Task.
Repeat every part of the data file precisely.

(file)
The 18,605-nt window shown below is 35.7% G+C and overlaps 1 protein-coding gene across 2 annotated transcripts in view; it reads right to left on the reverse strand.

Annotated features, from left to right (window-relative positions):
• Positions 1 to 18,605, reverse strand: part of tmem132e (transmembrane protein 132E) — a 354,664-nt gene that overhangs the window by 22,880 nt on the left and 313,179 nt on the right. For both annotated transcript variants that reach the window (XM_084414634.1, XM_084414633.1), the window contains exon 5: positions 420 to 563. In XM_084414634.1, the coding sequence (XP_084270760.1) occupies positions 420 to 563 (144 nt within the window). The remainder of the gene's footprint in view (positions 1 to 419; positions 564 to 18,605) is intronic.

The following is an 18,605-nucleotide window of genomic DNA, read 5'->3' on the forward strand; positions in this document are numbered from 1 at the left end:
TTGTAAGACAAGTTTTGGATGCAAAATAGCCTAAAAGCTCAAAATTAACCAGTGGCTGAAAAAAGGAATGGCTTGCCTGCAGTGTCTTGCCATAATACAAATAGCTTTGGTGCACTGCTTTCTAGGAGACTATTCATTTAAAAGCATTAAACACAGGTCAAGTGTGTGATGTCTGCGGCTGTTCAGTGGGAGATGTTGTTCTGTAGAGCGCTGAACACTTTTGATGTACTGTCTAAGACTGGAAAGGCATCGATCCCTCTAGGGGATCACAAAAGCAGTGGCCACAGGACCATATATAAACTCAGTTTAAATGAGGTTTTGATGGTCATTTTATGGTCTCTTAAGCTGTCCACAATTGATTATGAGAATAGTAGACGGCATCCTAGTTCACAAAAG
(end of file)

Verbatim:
The 18,605-nt window shown below is 35.7% G+C and overlaps 1 protein-coding gene across 2 annotated transcripts in view; it reads right to left on the reverse strand.

Annotated features, from left to right (window-relative positions):
• Positions 1 to 18,605, reverse strand: part of tmem132e (transmembrane protein 132E) — a 354,664-nt gene that overhangs the window by 22,880 nt on the left and 313,179 nt on the right. For both annotated transcript variants that reach the window (XM_084414634.1, XM_084414633.1), the window contains exon 5: positions 420 to 563. In XM_084414634.1, the coding sequence (XP_084270760.1) occupies positions 420 to 563 (144 nt within the window). The remainder of the gene's footprint in view (positions 1 to 419; positions 564 to 18,605) is intronic.

The following is an 18,605-nucleotide window of genomic DNA, read 5'->3' on the forward strand; positions in this document are numbered from 1 at the left end:
TTGTAAGACAAGTTTTGGATGCAAAATAGCCTAAAAGCTCAAAATTAACCAGTGGCTGAAAAAAGGAATGGCTTGCCTGCAGTGTCTTGCCATAATACAAATAGCTTTGGTGCACTGCTTTCTAGGAGACTATTCATTTAAAAGCATTAAACACAGGTCAAGTGTGTGATGTCTGCGGCTGTTCAGTGGGAGATGTTGTTCTGTAGAGCGCTGAACACTTTTGATGTACTGTCTAAGACTGGAAAGGCATCGATCCCTCTAGGGGATCACAAAAGCAGTGGCCACAGGACCATATATAAACTCAGTTTAAATGAGGTTTTGATGGTCATTTTATGGTCTCTTAAGCTGTCCACAATTGATTATGAGAATAGTAGACGGCATCCTAGTTCACAAAAG